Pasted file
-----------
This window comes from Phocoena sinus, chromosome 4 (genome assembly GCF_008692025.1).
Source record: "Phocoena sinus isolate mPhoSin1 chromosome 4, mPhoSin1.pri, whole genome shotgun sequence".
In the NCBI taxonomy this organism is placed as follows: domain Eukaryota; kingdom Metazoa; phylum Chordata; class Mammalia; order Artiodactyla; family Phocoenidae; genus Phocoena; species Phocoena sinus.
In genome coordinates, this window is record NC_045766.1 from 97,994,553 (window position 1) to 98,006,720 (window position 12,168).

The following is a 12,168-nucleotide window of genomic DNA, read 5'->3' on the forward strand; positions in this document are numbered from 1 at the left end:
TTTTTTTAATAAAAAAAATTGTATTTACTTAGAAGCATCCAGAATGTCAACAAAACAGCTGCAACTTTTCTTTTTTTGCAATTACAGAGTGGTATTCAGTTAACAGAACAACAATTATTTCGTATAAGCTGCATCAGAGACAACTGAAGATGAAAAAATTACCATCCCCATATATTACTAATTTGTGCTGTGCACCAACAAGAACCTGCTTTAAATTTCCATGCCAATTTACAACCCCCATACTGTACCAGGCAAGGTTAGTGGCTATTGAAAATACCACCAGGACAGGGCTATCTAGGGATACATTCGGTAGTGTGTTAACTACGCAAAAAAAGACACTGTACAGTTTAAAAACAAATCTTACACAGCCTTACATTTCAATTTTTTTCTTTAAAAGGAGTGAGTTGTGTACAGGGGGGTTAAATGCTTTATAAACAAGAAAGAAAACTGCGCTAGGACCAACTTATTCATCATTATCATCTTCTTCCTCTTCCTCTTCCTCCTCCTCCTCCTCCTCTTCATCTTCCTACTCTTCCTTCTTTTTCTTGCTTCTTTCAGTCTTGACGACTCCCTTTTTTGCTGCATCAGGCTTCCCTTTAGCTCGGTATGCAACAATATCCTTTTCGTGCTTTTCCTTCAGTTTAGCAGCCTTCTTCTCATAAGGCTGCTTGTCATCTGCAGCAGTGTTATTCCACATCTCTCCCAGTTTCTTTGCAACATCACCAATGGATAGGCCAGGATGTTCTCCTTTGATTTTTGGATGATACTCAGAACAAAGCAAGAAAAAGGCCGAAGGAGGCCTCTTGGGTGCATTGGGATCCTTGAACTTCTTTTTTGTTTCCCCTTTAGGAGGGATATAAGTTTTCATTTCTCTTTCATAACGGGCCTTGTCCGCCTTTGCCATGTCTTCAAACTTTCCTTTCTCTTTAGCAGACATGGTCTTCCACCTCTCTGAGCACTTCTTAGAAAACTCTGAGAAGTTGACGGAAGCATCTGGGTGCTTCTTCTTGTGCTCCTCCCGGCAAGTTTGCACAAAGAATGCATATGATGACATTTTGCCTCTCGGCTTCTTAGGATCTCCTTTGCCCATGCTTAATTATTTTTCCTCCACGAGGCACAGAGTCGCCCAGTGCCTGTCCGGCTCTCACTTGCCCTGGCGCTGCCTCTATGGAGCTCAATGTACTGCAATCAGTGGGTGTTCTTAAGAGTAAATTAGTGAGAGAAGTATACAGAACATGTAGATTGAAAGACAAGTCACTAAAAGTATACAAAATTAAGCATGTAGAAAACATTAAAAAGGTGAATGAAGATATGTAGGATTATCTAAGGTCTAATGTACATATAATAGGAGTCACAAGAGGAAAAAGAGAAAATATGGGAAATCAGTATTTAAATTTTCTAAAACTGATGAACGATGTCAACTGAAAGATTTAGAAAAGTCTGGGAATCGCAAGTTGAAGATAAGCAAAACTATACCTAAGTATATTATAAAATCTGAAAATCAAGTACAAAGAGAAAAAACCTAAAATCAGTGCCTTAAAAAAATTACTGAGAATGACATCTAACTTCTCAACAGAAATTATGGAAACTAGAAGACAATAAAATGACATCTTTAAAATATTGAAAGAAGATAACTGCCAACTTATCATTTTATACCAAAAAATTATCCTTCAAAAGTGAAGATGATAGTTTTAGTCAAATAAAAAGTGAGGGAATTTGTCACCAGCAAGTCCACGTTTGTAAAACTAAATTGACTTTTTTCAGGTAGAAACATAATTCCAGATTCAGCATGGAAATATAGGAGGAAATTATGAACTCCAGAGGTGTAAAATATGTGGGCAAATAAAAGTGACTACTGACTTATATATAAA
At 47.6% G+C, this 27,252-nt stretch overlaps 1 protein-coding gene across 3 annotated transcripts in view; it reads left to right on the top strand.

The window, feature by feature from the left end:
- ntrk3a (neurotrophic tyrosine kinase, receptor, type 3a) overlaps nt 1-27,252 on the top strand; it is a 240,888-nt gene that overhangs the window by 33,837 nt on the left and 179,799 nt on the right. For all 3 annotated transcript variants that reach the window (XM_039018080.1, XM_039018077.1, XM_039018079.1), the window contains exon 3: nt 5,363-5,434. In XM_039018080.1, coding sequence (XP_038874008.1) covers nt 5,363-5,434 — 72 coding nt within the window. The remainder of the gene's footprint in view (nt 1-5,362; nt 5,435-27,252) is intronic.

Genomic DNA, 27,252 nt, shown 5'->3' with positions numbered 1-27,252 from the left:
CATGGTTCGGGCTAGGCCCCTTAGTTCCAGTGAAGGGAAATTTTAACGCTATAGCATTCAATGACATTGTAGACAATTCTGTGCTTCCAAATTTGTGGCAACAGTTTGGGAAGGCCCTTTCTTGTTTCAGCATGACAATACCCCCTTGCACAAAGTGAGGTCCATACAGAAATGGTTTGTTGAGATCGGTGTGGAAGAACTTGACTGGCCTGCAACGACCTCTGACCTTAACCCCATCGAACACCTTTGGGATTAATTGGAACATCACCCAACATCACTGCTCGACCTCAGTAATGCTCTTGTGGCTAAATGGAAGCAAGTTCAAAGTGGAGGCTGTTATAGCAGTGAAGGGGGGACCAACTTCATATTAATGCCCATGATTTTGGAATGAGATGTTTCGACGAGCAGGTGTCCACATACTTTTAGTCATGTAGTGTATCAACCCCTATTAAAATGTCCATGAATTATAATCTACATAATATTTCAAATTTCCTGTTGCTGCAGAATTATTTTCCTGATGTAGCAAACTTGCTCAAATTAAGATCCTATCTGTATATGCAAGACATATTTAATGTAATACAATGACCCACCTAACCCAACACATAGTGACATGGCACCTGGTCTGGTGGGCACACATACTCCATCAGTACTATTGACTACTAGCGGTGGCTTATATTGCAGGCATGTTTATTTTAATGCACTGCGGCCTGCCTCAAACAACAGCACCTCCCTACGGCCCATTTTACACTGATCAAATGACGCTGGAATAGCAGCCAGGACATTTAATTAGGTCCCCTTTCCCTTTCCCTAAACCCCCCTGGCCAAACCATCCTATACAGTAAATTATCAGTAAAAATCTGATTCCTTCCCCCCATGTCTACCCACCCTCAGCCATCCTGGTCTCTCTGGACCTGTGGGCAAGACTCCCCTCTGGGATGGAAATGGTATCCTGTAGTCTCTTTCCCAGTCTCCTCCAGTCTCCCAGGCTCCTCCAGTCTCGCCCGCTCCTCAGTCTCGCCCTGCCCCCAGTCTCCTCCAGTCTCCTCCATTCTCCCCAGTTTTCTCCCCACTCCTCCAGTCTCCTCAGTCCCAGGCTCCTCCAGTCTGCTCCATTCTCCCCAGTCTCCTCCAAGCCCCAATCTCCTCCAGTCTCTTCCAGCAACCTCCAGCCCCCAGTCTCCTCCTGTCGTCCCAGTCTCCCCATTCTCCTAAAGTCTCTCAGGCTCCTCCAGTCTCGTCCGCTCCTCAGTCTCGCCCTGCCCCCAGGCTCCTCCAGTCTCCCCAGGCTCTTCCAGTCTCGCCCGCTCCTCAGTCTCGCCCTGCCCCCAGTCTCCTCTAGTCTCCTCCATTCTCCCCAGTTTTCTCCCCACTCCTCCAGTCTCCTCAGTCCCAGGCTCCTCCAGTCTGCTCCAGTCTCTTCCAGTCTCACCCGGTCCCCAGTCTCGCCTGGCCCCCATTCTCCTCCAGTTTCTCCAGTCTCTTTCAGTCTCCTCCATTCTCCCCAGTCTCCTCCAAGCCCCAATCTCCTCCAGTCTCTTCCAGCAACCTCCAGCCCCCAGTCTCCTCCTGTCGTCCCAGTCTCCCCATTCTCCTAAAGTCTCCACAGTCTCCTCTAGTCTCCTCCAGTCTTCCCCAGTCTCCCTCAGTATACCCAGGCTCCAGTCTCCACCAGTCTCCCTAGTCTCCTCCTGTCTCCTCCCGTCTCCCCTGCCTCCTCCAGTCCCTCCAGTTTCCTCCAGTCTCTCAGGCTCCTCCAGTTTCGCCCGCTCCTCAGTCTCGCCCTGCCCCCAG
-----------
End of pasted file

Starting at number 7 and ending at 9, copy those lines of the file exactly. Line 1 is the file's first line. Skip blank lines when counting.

At 47.6% G+C, this 27,252-nt stretch overlaps 1 protein-coding gene across 3 annotated transcripts in view; it reads left to right on the top strand.

The window, feature by feature from the left end:
- ntrk3a (neurotrophic tyrosine kinase, receptor, type 3a) overlaps nt 1-27,252 on the top strand; it is a 240,888-nt gene that overhangs the window by 33,837 nt on the left and 179,799 nt on the right. For all 3 annotated transcript variants that reach the window (XM_039018080.1, XM_039018077.1, XM_039018079.1), the window contains exon 3: nt 5,363-5,434. In XM_039018080.1, coding sequence (XP_038874008.1) covers nt 5,363-5,434 — 72 coding nt within the window. The remainder of the gene's footprint in view (nt 1-5,362; nt 5,435-27,252) is intronic.